The fiducial argument arose from Fisher's desire to create an inferential alternative to inverse methods. Fisher discovered such an alternative in 1930, when he realized that pivotal quantities permit the derivation of probability statements concerning an unknown parameter independent of any assumption concerning its a priori distribution. The original fiducial argument was virtually indistinguishable from the confidence approach of Neyman, although Fisher thought its application should be restricted in ways reflecting his view of inductive reasoning, thereby blending an inferential and a behaviorist viewpoint. After Fisher attempted to extend the fiducial argument to the multiparameter setting, this conflict surfaced, and he then abandoned the unconditional sampling approach of his earlier papers for the conditional approach of his later work. Initially unable to justify his intuition about the passage from a probability assertion about a statistic (conditional on a parameter) to a probability assertion about a parameter (conditional on a statistic), Fisher thought in 1956 that he had finally discovered the way out of this enigma with his concept of recognizable subset. But the crucial argument for the relevance of this concept was founded on yet another intuition--one which, now clearly stated, was later demonstrated to be false by Buehler and Feddersen in 1963.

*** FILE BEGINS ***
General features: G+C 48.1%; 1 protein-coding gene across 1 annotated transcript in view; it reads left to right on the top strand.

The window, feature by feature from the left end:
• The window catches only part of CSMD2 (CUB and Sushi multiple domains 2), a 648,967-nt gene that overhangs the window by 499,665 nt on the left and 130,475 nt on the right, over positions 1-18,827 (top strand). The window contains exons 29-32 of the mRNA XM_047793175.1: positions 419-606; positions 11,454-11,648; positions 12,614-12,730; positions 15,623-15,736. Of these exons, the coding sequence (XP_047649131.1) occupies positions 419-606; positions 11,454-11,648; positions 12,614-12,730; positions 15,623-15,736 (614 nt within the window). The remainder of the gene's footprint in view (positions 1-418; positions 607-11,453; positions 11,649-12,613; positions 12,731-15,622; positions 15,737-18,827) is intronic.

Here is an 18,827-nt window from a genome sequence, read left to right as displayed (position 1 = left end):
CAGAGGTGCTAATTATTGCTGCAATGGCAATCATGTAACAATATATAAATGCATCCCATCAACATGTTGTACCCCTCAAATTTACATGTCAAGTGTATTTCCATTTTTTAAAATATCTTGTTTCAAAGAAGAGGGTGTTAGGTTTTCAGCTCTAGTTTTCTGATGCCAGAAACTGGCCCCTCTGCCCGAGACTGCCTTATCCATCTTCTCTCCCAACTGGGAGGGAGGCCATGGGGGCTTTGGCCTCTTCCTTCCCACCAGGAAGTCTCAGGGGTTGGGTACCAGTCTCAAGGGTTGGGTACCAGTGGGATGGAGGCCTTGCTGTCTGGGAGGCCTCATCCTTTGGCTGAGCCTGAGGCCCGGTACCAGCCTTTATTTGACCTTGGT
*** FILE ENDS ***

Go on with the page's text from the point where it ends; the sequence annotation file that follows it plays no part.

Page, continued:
"R. A. Fisher and Fiducial Argument." Statist. Sci. 7 (3) 369 - 387, August, 1992. https://doi.org/10.1214/ss/1177011233